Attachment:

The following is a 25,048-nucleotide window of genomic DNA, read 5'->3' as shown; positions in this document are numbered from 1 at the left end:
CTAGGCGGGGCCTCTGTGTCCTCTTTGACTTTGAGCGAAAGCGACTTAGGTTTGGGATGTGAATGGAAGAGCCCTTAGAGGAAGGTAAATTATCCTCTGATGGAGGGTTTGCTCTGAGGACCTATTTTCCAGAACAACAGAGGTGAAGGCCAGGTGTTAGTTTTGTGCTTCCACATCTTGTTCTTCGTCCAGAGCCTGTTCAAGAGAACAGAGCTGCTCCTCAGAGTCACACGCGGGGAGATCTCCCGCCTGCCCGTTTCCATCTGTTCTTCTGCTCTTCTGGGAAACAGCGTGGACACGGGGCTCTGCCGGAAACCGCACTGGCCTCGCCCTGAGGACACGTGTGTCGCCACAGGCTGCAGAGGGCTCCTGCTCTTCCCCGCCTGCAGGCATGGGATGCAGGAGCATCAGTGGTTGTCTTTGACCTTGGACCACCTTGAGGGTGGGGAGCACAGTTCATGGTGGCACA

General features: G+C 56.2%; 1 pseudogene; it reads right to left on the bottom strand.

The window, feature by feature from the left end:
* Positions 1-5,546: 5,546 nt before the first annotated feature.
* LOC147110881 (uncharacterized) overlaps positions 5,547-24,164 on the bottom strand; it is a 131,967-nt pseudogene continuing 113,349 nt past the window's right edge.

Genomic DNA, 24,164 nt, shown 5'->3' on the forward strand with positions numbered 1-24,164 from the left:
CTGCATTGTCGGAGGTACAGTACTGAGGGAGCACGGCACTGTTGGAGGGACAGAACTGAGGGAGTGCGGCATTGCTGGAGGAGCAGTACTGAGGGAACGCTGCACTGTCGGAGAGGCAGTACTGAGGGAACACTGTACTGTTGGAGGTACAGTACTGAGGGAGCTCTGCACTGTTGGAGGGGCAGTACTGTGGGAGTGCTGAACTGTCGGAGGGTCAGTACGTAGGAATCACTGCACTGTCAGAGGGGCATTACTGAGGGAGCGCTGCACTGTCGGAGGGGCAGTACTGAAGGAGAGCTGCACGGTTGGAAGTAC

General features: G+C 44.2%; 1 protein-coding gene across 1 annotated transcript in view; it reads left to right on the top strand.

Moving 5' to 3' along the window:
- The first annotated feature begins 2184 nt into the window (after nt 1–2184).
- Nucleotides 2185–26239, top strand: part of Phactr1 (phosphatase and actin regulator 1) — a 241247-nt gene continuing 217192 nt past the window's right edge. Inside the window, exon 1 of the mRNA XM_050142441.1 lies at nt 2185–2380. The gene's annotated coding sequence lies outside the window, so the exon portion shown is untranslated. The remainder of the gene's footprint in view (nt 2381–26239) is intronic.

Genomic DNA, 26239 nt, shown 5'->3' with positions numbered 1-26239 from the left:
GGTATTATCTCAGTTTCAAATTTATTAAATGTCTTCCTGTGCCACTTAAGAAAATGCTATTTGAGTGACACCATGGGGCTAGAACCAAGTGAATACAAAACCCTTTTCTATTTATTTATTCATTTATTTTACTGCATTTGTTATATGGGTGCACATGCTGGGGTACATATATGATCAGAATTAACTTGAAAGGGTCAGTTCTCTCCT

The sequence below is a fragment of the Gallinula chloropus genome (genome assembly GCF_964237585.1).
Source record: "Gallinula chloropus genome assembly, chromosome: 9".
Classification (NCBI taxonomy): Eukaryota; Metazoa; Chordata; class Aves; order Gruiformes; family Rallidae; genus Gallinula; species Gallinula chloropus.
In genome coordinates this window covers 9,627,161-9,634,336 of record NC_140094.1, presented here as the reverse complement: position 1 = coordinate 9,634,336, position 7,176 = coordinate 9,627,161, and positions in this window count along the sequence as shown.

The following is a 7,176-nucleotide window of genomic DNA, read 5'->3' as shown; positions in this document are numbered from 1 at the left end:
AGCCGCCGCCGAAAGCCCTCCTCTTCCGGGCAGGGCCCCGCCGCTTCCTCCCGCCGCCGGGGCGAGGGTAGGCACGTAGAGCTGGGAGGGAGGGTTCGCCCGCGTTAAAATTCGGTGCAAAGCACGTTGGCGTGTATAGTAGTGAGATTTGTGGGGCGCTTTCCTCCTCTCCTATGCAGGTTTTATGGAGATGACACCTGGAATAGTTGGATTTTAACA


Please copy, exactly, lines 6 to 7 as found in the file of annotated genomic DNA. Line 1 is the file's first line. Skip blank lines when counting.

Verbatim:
* LOC147110881 (uncharacterized) overlaps positions 5,547-24,164 on the bottom strand; it is a 131,967-nt pseudogene continuing 113,349 nt past the window's right edge.

Genomic DNA, 24,164 nt, shown 5'->3' on the forward strand with positions numbered 1-24,164 from the left: